A.J. Smith
Managing Editor
LUKE REEDER | Nashville News
Scrapper catcher Blake Hockaday reaches to catch a low pitch Monday during the Scrappers’ win over Magnet Cove.
maintaining their record
Scrappers still unbeaten after win over Magnet Cove
ChARLES GOODiN
Editor
NASHVILLE - A strong third inning proved to
be all Nashville would need to down Magnet Cove
Monday at Wilson Park.
Both the Scrappers and the Panthers were
scoreless in the first two stanzas of the game,
but Nashville came alive in the third, claiming the
lead with a four run rally that Magnet Cove never
recovered from.
Justin Reed pitched all seven innings in the
contest, giving up just one earned run at the top
of the seventh and allowing only three hits while
striking out nine batters.
Offensively, Nick Myers led the charge for the
Scrappers, going 3-3 from the plate and tallying one
run. Cameron Alexander was close behind with a
1-3 effort that yielded a run and an RBI, while Alex
Curry (1-2) added a run and RBI of his own. Kyler
Lawrence rounded out scoring for Nashville with
a run despite never recording a hit.
Action got underway four pitches into the third
inning, when Curry singled to left field, scoring
Myers. Lawrence reached third on the play, then
scored when Alexander doubled to centerfield.
One play later, Lucas Liggin reached base on an
error, scoring Curry and Alexander.
The Panthers fired back with a run of their own
at the top of the seventh, but the would-be rally
wasn’t enough to overcome the deficit and Nashville claimed an easy victory.
The Scrappers will return to action tonight as
they prepare to host Fouke. Game time is set for
6:30 p.m.
LUKE REEDER | Nashville News
Justin Reed delivers a pitch Monday during the Scrappers’ win over Magnet Cove. Reed
pitched all seven innings and allowed just one earned run while striking out nine batters.
GENOA – The Dierks Lady
Outlaws were edged out by
the Genoa Lady Dragons on
Mon., March 17 with a score
of 3-4.
“It was a tough loss,”
Coach Brad Bray said. “We
were without one of our
better hitters and shortstop,
Lillie Woodruff. The game
could have gone either way.
Once again timely hits were
needed. I’ve got several girls
that have to grow up fast in
the game. There’s not a lot
of experience but they have
come a long way since fall
ball. We are improving but
we’ve got to find a way to
finish strong. Our record is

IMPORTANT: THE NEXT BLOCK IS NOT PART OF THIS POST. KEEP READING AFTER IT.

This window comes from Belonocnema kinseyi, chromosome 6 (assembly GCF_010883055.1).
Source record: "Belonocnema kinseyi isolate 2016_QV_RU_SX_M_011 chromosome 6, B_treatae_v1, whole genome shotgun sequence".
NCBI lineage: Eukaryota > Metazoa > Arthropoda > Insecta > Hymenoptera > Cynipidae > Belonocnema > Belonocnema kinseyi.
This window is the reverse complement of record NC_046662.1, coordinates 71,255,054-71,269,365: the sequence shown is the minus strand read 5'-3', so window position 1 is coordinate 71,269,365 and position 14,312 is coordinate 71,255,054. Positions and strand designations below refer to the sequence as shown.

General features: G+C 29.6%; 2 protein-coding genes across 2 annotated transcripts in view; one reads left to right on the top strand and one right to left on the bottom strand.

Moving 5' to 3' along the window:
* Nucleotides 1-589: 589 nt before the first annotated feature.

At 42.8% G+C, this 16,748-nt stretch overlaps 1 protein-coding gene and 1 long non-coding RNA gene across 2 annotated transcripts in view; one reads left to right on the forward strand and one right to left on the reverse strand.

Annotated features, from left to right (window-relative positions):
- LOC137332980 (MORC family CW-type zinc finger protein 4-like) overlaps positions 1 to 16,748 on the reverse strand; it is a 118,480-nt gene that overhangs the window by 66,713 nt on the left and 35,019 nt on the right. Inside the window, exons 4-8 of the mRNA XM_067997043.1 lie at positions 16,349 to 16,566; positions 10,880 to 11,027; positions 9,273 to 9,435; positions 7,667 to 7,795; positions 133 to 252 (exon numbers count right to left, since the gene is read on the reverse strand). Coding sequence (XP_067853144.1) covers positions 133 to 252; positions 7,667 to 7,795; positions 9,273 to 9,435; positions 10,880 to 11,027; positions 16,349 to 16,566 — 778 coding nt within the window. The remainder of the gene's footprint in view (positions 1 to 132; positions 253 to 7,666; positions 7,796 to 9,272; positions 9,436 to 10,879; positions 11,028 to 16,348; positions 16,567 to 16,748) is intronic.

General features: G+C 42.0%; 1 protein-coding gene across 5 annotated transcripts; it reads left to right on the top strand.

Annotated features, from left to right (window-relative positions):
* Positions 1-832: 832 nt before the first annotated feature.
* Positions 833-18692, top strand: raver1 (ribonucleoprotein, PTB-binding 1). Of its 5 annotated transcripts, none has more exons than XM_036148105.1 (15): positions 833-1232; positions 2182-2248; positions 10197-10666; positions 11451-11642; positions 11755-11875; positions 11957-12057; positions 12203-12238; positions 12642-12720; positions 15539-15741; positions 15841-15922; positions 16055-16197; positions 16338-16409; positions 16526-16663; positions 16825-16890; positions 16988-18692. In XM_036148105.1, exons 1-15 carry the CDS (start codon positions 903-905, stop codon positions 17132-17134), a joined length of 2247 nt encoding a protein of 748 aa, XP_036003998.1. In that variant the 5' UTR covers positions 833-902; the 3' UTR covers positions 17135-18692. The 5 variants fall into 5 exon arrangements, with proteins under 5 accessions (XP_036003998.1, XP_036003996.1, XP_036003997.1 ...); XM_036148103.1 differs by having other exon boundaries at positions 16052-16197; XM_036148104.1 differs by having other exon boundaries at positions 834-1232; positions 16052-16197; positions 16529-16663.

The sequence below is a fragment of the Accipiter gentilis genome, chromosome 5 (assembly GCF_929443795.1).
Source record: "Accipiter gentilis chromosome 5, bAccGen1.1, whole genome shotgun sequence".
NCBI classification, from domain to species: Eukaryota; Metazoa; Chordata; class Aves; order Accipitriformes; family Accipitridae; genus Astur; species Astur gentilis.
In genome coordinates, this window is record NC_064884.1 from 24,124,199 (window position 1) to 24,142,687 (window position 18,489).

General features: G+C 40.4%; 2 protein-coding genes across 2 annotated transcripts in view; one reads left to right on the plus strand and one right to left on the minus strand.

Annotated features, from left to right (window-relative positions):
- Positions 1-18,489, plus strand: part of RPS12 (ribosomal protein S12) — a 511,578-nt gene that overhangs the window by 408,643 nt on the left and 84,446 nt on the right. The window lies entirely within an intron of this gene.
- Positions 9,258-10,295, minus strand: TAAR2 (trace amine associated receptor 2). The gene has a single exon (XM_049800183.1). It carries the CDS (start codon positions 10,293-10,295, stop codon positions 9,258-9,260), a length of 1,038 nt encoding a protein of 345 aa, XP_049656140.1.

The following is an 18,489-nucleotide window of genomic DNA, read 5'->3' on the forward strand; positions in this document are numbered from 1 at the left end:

kinda deceiving - we are a
better team than our record
shows. We just hope to be
hitting on all cylinders when
conference play starts after
spring break.”
Action began in the third
inning with the Lady Outlaws
scoring two runs. Skylar Burgess started off the inning
striking out after a full count.
Madasan Muse was walked.
Stephanie Stuart landed a
solid hit to centerfield. Melanie Kesterson followed with a
hit to centerfield, bringing in
both Muse and Stuart before
being thrown out at third
for the second out. Hailey
Carraway landed a solid hit
to centerfield. Hannah Allen
landed a double. Adrianna
Walston was thrown out at
first after a hit to short stop
to end the inning.
The Lady Outlaws allowed the first two runs from
the Lady Dragons in fourth
inning and again with their
final two runs in the fifth
inning. The Lady Outlaws
scored their last run in the
sixth inning. Allen led off
the inning with a strike out.
Walston followed with a hit
right outfield. Hill followed
with a hit to centerfield that
brought in Walston. Hill was
thrown out at home plate
for the second out. Kyla
Kompkoff was thrown out
at second after Burgess’ hit
for the last out of the inning.
The game continued
scoreless for both teams,
making the final score Lady
Outlaws three to Lady Dragons’ 4. Action will resume
for the Lady Outlaws at the
Spring Hill tournament at
Hope on March 20-22.
Outlaws ease past Knights in 4-3 nailbiter
A.J. Smith
Managing Editor
DIERKS – The Dierks
Outlaws eased by the Centerpoint Knights on Mon.,
March 17 scoring 4-3. “
Caleb Dunn threw well
and after a shaky start, we
cleaned things up,” Coach
Stephen Sprick said. “We are
starting to play better baseball and I think the guys are
starting to see the results of
the work they are putting in.”
The Centerpoint Knights
struck first in the first inning
with one run. Action for the
Outlaws began in the third
inning. Tyler Narens led
the inning with a strike out.
MacLane Moore was walked.
Tyler Kesterson hit down
the third base line making
to first on an error. Andrew
Sirmon followed the same hit
and an error at second kept
him and Kesterson safe on
base. Drew Adams landed a
hit past the pitcher allowing
Moore to make the single
run of the inning. Adams was
thrown out at first for the
second out. Tyler Mounts
hit down the third base line
and was thrown out at first
for the last out.
During the fourth inning
the Outlaws shut down the
Knights while scoring two
more runs. Caleb Dunn led
the inning with a hit past
short stop. Andy Tedder was
walked. Trendin McKinney’s
hit towards first was the first
out for the inning. Narens
batted in Dunn and Tedder
while thrown out at first for
the second out. Moore was
struck out for the last out.
The Knights and Outlaws
scored their final runs in
the fifth inning making the
final score 4-3 in the Outlaws’ favor. Kesterson led
off with a bunt and received
the first out at first. Sirmon
was safe on first on an error
play. Adams hit past second
base. Mounts bunted down
the third base line loading
the bases. Dunn also bunted
down the third base line with
the pitcher throwing out Adams on third for the second
out. Tedder’s hit toward the
pitcher was the last out at
first to end the inning.
The Outlaws will return to
the field on March 20 against